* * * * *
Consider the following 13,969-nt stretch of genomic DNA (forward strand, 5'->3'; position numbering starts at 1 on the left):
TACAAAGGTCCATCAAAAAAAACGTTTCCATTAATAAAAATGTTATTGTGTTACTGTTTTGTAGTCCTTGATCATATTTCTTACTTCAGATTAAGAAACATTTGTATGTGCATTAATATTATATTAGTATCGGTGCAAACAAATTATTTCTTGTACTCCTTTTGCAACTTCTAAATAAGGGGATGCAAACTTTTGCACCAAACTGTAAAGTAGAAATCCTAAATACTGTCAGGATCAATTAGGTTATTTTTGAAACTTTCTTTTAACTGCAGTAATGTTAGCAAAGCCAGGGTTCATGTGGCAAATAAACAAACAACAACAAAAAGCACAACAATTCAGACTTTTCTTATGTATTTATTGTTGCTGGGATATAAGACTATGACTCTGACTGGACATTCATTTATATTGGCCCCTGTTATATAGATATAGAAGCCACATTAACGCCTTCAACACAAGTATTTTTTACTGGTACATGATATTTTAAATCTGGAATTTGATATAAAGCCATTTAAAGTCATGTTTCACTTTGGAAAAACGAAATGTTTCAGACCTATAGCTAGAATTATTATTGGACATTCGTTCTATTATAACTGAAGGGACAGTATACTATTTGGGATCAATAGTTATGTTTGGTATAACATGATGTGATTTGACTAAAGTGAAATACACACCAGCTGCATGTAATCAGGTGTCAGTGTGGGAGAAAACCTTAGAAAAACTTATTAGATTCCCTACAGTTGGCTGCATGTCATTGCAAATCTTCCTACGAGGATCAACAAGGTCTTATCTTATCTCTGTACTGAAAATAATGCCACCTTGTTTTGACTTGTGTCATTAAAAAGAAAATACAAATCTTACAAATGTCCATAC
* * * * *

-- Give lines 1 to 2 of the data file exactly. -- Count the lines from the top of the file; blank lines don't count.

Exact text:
Consider the following 13,969-nt stretch of genomic DNA (forward strand, 5'->3'; position numbering starts at 1 on the left):
TACAAAGGTCCATCAAAAAAAACGTTTCCATTAATAAAAATGTTATTGTGTTACTGTTTTGTAGTCCTTGATCATATTTCTTACTTCAGATTAAGAAACATTTGTATGTGCATTAATATTATATTAGTATCGGTGCAAACAAATTATTTCTTGTACTCCTTTTGCAACTTCTAAATAAGGGGATGCAAACTTTTGCACCAAACTGTAAAGTAGAAATCCTAAATACTGTCAGGATCAATTAGGTTATTTTTGAAACTTTCTTTTAACTGCAGTAATGTTAGCAAAGCCAGGGTTCATGTGGCAAATAAACAAACAACAACAAAAAGCACAACAATTCAGACTTTTCTTATGTATTTATTGTTGCTGGGATATAAGACTATGACTCTGACTGGACATTCATTTATATTGGCCCCTGTTATATAGATATAGAAGCCACATTAACGCCTTCAACACAAGTATTTTTTACTGGTACATGATATTTTAAATCTGGAATTTGATATAAAGCCATTTAAAGTCATGTTTCACTTTGGAAAAACGAAATGTTTCAGACCTATAGCTAGAATTATTATTGGACATTCGTTCTATTATAACTGAAGGGACAGTATACTATTTGGGATCAATAGTTATGTTTGGTATAACATGATGTGATTTGACTAAAGTGAAATACACACCAGCTGCATGTAATCAGGTGTCAGTGTGGGAGAAAACCTTAGAAAAACTTATTAGATTCCCTACAGTTGGCTGCATGTCATTGCAAATCTTCCTACGAGGATCAACAAGGTCTTATCTTATCTCTGTACTGAAAATAATGCCACCTTGTTTTGACTTGTGTCATTAAAAAGAAAATACAAATCTTACAAATGTCCATAC